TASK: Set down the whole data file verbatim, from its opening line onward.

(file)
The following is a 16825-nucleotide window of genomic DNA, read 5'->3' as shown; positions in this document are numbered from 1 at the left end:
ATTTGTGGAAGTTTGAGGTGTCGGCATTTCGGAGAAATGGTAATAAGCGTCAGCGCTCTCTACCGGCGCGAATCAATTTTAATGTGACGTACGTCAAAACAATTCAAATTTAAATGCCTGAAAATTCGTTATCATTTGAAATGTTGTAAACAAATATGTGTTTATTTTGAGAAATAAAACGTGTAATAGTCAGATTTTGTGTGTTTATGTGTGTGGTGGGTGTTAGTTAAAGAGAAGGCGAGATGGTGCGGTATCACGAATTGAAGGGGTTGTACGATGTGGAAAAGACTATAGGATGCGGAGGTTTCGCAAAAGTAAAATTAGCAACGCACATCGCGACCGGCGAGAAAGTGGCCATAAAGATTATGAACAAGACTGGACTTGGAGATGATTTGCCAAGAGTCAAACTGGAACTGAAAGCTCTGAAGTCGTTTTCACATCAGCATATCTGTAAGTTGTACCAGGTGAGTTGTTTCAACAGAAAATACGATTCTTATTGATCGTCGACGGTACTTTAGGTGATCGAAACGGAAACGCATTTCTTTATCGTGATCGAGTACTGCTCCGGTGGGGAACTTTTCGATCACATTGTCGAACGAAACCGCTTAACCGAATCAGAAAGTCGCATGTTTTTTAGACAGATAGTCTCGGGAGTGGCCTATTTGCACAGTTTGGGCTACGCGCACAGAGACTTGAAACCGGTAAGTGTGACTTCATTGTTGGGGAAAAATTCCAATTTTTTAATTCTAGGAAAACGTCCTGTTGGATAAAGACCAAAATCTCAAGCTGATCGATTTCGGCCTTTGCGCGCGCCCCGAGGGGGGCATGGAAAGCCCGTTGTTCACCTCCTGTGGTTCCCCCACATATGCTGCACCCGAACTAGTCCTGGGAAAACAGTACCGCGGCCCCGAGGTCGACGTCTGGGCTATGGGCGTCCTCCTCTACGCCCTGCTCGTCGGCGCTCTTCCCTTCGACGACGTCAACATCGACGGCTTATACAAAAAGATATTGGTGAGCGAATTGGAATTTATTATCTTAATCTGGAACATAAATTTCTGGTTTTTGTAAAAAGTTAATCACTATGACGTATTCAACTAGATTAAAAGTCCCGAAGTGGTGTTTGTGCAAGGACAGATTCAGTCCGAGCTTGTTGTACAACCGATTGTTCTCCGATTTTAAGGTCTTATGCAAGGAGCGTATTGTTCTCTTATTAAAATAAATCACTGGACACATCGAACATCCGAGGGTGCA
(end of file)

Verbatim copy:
The following is a 16825-nucleotide window of genomic DNA, read 5'->3' as shown; positions in this document are numbered from 1 at the left end:
ATTTGTGGAAGTTTGAGGTGTCGGCATTTCGGAGAAATGGTAATAAGCGTCAGCGCTCTCTACCGGCGCGAATCAATTTTAATGTGACGTACGTCAAAACAATTCAAATTTAAATGCCTGAAAATTCGTTATCATTTGAAATGTTGTAAACAAATATGTGTTTATTTTGAGAAATAAAACGTGTAATAGTCAGATTTTGTGTGTTTATGTGTGTGGTGGGTGTTAGTTAAAGAGAAGGCGAGATGGTGCGGTATCACGAATTGAAGGGGTTGTACGATGTGGAAAAGACTATAGGATGCGGAGGTTTCGCAAAAGTAAAATTAGCAACGCACATCGCGACCGGCGAGAAAGTGGCCATAAAGATTATGAACAAGACTGGACTTGGAGATGATTTGCCAAGAGTCAAACTGGAACTGAAAGCTCTGAAGTCGTTTTCACATCAGCATATCTGTAAGTTGTACCAGGTGAGTTGTTTCAACAGAAAATACGATTCTTATTGATCGTCGACGGTACTTTAGGTGATCGAAACGGAAACGCATTTCTTTATCGTGATCGAGTACTGCTCCGGTGGGGAACTTTTCGATCACATTGTCGAACGAAACCGCTTAACCGAATCAGAAAGTCGCATGTTTTTTAGACAGATAGTCTCGGGAGTGGCCTATTTGCACAGTTTGGGCTACGCGCACAGAGACTTGAAACCGGTAAGTGTGACTTCATTGTTGGGGAAAAATTCCAATTTTTTAATTCTAGGAAAACGTCCTGTTGGATAAAGACCAAAATCTCAAGCTGATCGATTTCGGCCTTTGCGCGCGCCCCGAGGGGGGCATGGAAAGCCCGTTGTTCACCTCCTGTGGTTCCCCCACATATGCTGCACCCGAACTAGTCCTGGGAAAACAGTACCGCGGCCCCGAGGTCGACGTCTGGGCTATGGGCGTCCTCCTCTACGCCCTGCTCGTCGGCGCTCTTCCCTTCGACGACGTCAACATCGACGGCTTATACAAAAAGATATTGGTGAGCGAATTGGAATTTATTATCTTAATCTGGAACATAAATTTCTGGTTTTTGTAAAAAGTTAATCACTATGACGTATTCAACTAGATTAAAAGTCCCGAAGTGGTGTTTGTGCAAGGACAGATTCAGTCCGAGCTTGTTGTACAACCGATTGTTCTCCGATTTTAAGGTCTTATGCAAGGAGCGTATTGTTCTCTTATTAAAATAAATCACTGGACACATCGAACATCCGAGGGTGCA